In this parable, a landowner is hiring people to work his land. He hires people early in the morning with the promise of paying them a fair wage. He hired more workers at noon, at 3:00, and again at 5:00. From what we can gather at then end of the story, closing time is 6:00. When the closing bell rings, the landowner starts paying out wages for the day. The first to get paid are the last people that were hired. They are paid the same wage that was promised to all of the workers hired before them. Needless to say, some grumbling begins. The workers who were hired first want to get paid more, obviously, since they worked longer. But the landowner makes a great point…you agreed to this salary, and so did the last people hired. You can’t complain about what you agreed to be paid.
I was just reading an article published in the Huffington Post about this parable that got me thinking a bit more about this parable. I’ve never really thought about this part before, but what of the people hired later in the day? The fact that they couldn’t find work until almost the end of the work day would lead one to believe that they weren’t the most skilled workers. They couldn’t find work anywhere else. They may have been “weak, infirmed, disabled…maybe elderly…possibly criminals or anyone with a bad reputation.” They would have been the unwanted. But, as Jesus closes in his explanation of the parable, the last will be first, and the first will be last.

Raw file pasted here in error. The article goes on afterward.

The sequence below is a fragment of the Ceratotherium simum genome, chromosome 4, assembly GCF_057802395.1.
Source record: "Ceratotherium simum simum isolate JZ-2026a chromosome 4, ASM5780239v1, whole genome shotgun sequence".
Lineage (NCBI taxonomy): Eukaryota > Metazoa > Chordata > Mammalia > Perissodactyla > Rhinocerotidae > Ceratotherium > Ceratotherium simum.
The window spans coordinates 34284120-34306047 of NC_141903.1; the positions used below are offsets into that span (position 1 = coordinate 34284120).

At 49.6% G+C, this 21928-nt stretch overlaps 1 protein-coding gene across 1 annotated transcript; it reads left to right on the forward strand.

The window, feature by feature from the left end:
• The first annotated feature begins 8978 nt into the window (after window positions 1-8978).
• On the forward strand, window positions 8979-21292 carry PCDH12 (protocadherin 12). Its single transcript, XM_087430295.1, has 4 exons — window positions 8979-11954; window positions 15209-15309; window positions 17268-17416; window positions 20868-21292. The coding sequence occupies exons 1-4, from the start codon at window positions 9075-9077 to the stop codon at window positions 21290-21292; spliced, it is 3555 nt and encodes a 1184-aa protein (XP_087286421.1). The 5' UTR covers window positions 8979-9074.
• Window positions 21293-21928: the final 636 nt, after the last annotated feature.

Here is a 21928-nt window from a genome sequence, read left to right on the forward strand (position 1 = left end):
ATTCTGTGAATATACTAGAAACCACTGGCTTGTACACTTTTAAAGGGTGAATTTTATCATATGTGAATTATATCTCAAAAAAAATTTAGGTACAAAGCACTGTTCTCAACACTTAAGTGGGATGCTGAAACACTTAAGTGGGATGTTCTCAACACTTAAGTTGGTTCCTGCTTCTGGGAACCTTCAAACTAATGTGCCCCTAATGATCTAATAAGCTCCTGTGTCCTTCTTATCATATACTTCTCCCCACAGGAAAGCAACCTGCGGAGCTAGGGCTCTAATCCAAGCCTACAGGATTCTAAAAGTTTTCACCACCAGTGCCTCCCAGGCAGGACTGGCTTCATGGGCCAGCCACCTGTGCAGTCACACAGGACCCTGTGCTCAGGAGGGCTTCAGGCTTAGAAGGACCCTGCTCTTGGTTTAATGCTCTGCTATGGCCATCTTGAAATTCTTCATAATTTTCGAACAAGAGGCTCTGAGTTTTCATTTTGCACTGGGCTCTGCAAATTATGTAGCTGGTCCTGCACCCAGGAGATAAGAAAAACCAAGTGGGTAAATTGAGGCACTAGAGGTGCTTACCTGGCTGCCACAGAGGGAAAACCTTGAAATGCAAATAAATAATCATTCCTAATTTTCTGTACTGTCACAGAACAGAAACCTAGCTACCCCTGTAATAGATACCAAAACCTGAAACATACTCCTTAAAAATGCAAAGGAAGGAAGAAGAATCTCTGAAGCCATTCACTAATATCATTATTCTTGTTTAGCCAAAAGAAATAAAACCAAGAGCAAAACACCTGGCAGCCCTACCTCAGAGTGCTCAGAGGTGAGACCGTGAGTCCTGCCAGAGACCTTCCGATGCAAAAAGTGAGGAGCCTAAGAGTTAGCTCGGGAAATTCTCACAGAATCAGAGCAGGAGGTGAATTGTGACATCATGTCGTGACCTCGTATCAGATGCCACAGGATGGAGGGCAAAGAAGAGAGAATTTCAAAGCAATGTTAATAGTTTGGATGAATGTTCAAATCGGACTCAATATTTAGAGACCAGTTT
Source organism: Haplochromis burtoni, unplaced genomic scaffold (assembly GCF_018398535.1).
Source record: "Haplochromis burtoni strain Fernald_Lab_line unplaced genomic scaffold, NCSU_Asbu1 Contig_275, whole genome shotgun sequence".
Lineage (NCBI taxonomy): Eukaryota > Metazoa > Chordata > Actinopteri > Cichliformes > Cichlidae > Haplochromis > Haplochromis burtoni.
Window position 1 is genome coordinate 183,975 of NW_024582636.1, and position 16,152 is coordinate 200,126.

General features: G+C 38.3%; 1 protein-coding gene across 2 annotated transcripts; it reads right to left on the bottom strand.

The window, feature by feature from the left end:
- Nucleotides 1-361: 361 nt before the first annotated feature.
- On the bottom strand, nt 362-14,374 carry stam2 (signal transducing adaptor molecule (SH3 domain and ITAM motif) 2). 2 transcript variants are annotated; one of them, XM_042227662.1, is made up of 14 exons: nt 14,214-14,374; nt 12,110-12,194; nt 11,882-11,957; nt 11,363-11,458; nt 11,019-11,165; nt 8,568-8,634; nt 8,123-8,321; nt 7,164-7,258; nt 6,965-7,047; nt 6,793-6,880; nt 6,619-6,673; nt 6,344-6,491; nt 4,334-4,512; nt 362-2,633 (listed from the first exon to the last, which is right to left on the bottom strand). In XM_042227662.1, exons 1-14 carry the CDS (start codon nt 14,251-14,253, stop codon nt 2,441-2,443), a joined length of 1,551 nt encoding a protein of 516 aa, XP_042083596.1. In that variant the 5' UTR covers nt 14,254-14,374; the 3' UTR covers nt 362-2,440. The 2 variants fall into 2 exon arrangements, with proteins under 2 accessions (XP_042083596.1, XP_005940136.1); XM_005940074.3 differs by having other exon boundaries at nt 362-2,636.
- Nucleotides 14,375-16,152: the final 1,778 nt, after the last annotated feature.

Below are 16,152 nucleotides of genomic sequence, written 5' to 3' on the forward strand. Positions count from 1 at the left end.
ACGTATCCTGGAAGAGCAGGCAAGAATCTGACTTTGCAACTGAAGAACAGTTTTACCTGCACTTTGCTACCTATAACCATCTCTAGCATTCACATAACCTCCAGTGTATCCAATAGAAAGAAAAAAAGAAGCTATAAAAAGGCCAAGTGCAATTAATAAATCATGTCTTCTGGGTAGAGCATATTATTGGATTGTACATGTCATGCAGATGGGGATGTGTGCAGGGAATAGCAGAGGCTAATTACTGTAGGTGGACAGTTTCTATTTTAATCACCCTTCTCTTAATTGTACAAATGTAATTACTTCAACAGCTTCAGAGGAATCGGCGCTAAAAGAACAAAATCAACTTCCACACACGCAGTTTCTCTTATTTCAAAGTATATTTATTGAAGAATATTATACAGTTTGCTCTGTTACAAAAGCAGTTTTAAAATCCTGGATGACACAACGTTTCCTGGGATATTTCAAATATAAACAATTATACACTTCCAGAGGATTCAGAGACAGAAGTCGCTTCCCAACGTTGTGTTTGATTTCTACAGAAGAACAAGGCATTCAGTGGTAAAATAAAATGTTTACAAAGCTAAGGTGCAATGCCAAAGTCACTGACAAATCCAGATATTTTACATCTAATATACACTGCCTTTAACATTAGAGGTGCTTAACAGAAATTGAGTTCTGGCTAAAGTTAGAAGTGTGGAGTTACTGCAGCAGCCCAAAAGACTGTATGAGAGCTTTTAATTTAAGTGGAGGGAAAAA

These words still apply amazingly even in 2019. As I’ve been reflecting so much on all that has been going on politically/socially in our country as of late, I keep coming back to the thought of “what would Jesus say or do” if He were physically walking around America today. People tend to make stabs at people’s character and actions while hiding behind their Christianity. When I think about it, though, Jesus didn’t spend his time hanging out with the righteous people of the day, giving them props for how great of a job they were doing at being righteous. He spent almost all of his time with those who were considered to be outcasts, downtrodden, the last in line. And what was his regular message to them? They will receive the same reward in heaven as those who have been religiously following The Law.
And the same will be true for anyone who comes to Him, no matter how late in the game they get there. And I’m pretty sure that it isn’t up to any single one of us to place judgment on people who seem so far from being “righteous” or “saved.” Instead, it is on us to love our neighbor as we love ourselves. Who is our neighbor? Anyone we come across in need. I know I keep coming back to this hymn over and over again, but its message is something that I think is important to keep striving to achieve. “They will know we are Christians by our love.” Not by how many times we attend Sunday worship, or how often we pray, or any of that. And I’m not sure how we can say we are a nation of Christians while turning our backs on everyone that we see as not living “in a Christian way,” or, if you ask me even worse, turning our backs on people wanting to come here to live the American Dream just like all of our ancestors did, however long ago that was for any of you reading this today.